The Department of Work and Pensions (DWP) has abandoned plans for a “yellow card” warning system that could have protected thousands of people from having their benefits wrongly “sanctioned”, following a short trial involving just 6,500 claimants.
The trial gave claimants facing a benefit sanction an extra 14 days in which to contest the decision and provide evidence to show why their payments should not be stopped or reduced.
However, the DWP claim the short trial, which took place between April and September 2016, “appeared to make little difference to the outcomes of claimants”.
The department will now explore “an alternative process to give claimants written warnings, instead of a sanction”, but the Common Work and Pensions Committee Frank Field said data from the trial “suggested the scheme was protecting hundreds of people from being wrongly sanctioned”.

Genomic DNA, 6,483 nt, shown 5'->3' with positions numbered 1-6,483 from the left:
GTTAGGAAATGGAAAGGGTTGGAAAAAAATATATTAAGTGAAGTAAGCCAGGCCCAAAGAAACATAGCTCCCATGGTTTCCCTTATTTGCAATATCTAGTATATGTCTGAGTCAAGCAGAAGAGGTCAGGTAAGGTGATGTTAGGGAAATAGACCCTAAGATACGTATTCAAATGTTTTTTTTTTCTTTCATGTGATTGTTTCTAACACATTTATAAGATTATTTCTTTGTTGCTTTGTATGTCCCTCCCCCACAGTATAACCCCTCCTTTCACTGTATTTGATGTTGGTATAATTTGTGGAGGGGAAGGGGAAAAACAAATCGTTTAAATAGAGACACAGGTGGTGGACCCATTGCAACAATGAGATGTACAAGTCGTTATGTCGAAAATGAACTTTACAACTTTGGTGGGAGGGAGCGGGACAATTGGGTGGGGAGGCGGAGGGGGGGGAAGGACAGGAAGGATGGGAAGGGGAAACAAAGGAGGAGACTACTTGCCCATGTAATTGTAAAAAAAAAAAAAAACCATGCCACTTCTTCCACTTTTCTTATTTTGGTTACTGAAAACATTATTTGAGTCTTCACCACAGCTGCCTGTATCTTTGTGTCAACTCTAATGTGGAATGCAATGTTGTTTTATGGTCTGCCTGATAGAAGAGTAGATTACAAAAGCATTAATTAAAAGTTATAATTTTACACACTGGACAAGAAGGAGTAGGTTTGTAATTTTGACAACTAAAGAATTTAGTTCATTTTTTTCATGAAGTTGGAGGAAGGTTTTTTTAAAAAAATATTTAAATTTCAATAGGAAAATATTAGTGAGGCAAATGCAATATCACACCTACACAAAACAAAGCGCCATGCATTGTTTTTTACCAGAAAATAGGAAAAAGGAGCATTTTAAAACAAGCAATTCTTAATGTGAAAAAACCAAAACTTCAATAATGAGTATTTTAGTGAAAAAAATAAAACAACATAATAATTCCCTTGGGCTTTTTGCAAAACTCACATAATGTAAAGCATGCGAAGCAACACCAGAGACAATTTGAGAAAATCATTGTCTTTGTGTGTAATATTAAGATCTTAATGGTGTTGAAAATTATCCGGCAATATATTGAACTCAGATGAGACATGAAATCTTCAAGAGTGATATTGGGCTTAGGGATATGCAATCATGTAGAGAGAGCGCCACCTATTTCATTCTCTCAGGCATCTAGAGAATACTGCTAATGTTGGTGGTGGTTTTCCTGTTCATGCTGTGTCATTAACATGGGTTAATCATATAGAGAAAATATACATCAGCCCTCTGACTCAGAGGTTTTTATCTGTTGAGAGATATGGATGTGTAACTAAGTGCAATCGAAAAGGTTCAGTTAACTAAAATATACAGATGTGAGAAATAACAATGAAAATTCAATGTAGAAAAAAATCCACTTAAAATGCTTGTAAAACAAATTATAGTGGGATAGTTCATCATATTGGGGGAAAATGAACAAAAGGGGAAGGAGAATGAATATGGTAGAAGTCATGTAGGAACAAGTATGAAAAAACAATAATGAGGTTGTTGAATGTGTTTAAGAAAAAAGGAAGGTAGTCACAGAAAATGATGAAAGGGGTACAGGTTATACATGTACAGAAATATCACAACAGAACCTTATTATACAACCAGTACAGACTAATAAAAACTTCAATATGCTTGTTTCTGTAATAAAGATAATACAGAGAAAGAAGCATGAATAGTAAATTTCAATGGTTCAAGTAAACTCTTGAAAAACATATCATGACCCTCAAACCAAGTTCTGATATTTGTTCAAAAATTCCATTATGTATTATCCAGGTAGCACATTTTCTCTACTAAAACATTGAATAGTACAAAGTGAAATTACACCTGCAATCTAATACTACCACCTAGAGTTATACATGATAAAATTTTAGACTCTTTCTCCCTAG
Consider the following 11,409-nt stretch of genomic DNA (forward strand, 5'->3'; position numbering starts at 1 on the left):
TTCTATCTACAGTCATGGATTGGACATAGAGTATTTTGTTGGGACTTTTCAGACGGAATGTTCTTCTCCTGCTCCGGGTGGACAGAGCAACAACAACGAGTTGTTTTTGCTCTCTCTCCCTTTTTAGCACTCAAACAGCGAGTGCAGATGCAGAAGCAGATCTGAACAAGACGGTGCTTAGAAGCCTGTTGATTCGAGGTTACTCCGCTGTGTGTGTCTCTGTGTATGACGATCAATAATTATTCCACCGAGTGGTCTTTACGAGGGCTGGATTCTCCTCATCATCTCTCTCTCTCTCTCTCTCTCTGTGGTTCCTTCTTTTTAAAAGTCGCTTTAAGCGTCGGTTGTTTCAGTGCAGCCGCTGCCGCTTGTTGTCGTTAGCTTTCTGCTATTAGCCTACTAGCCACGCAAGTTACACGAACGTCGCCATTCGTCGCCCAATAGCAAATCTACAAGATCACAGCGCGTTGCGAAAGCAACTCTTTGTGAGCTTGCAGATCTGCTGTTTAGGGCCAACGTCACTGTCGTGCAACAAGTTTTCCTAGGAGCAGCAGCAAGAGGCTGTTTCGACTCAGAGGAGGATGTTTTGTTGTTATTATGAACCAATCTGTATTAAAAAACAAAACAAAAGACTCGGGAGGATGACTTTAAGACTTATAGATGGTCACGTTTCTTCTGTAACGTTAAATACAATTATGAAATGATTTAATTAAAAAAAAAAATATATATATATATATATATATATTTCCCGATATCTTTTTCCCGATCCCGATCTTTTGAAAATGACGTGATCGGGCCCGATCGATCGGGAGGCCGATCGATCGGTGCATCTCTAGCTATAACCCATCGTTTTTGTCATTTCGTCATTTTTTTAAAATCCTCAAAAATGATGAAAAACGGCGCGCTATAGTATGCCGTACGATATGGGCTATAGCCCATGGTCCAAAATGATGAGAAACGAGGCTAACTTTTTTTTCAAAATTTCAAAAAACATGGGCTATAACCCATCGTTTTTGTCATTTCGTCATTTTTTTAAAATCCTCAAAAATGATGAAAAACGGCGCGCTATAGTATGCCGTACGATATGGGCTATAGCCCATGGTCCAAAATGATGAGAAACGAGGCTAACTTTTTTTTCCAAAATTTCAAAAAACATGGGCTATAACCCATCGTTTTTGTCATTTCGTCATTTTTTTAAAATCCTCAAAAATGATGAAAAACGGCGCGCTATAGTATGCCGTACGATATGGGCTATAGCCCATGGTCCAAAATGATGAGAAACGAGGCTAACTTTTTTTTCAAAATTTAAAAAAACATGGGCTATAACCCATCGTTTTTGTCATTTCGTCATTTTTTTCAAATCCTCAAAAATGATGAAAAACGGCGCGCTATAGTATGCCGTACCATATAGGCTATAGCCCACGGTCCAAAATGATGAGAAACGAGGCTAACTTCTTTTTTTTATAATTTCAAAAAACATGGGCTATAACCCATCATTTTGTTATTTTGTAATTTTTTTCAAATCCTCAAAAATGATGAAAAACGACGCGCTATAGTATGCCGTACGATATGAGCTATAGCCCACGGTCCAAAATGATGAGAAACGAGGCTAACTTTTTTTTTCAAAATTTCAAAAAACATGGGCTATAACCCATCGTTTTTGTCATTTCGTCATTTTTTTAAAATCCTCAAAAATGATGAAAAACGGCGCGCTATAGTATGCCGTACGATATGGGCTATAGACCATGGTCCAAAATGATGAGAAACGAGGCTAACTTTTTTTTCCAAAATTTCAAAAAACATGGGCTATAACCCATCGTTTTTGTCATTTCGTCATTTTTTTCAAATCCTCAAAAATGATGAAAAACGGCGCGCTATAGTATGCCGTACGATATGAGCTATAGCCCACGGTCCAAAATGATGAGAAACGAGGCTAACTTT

“Applied to the country as a whole, that layer of protection could have covered many thousands of very vulnerable people”, he added.
Mr Field called on the Government to devise a new scheme as quickly as possible, to prevent vulnerable people from being “left destitute” and dependent on charity.
“Justice demands that measures like these are tested as soon as possible”, he said.
The DWP claim that only 13% of participants in the trial who were given ‘yellow card’ warnings responded within 14 days, and in around half of these cases they failed to provide a good enough reason as to why a sanction should not be imposed.
Work and Pensions Minister Alok Sharma told MPs: “Given the additional burden placed on the Departmental resources and marginal gains achieved, the trial did not appear to be an effective use of the Department’s resource.
“We do not consider that the benefits of the approach are sufficient to justify the extra time and cost it adds to the process.
“We are now exploring the feasibility of an alternative process to give claimants written warnings, instead of a sanction, for a first sanctionable failure to attend a Work-Search Review.
“The aim will be to conduct a small-scale proof of concept to obtain qualitative feedback from staff on this new process, followed by any subsequent tests.
“More details will be made available once we have progressed with the design work.”
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